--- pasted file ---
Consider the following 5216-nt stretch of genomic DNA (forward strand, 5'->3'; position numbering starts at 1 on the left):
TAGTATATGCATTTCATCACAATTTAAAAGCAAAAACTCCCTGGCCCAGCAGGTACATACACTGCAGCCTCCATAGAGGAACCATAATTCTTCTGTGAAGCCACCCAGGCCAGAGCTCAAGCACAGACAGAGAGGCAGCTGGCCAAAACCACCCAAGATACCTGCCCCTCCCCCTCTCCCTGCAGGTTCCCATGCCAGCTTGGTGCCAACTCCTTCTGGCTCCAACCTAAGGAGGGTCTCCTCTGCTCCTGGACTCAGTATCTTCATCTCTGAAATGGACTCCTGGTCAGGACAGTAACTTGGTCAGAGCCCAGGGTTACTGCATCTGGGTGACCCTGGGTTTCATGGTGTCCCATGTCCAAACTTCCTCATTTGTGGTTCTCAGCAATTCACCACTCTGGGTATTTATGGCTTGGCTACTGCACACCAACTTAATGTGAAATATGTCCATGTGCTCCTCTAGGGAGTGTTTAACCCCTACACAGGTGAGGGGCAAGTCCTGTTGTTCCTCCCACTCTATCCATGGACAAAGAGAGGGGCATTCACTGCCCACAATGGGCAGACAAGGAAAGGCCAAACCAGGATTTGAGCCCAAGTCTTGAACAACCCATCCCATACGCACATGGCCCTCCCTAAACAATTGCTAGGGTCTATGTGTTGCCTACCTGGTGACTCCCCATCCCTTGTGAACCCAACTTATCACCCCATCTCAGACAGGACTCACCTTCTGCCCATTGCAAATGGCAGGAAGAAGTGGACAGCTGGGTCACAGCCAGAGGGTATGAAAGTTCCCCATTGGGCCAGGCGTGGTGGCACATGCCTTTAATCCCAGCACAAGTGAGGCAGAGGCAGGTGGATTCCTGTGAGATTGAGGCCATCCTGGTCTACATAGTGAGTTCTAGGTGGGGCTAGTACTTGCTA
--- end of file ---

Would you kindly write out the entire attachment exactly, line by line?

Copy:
Consider the following 5216-nt stretch of genomic DNA (forward strand, 5'->3'; position numbering starts at 1 on the left):
TAGTATATGCATTTCATCACAATTTAAAAGCAAAAACTCCCTGGCCCAGCAGGTACATACACTGCAGCCTCCATAGAGGAACCATAATTCTTCTGTGAAGCCACCCAGGCCAGAGCTCAAGCACAGACAGAGAGGCAGCTGGCCAAAACCACCCAAGATACCTGCCCCTCCCCCTCTCCCTGCAGGTTCCCATGCCAGCTTGGTGCCAACTCCTTCTGGCTCCAACCTAAGGAGGGTCTCCTCTGCTCCTGGACTCAGTATCTTCATCTCTGAAATGGACTCCTGGTCAGGACAGTAACTTGGTCAGAGCCCAGGGTTACTGCATCTGGGTGACCCTGGGTTTCATGGTGTCCCATGTCCAAACTTCCTCATTTGTGGTTCTCAGCAATTCACCACTCTGGGTATTTATGGCTTGGCTACTGCACACCAACTTAATGTGAAATATGTCCATGTGCTCCTCTAGGGAGTGTTTAACCCCTACACAGGTGAGGGGCAAGTCCTGTTGTTCCTCCCACTCTATCCATGGACAAAGAGAGGGGCATTCACTGCCCACAATGGGCAGACAAGGAAAGGCCAAACCAGGATTTGAGCCCAAGTCTTGAACAACCCATCCCATACGCACATGGCCCTCCCTAAACAATTGCTAGGGTCTATGTGTTGCCTACCTGGTGACTCCCCATCCCTTGTGAACCCAACTTATCACCCCATCTCAGACAGGACTCACCTTCTGCCCATTGCAAATGGCAGGAAGAAGTGGACAGCTGGGTCACAGCCAGAGGGTATGAAAGTTCCCCATTGGGCCAGGCGTGGTGGCACATGCCTTTAATCCCAGCACAAGTGAGGCAGAGGCAGGTGGATTCCTGTGAGATTGAGGCCATCCTGGTCTACATAGTGAGTTCTAGGTGGGGCTAGTACTTGCTA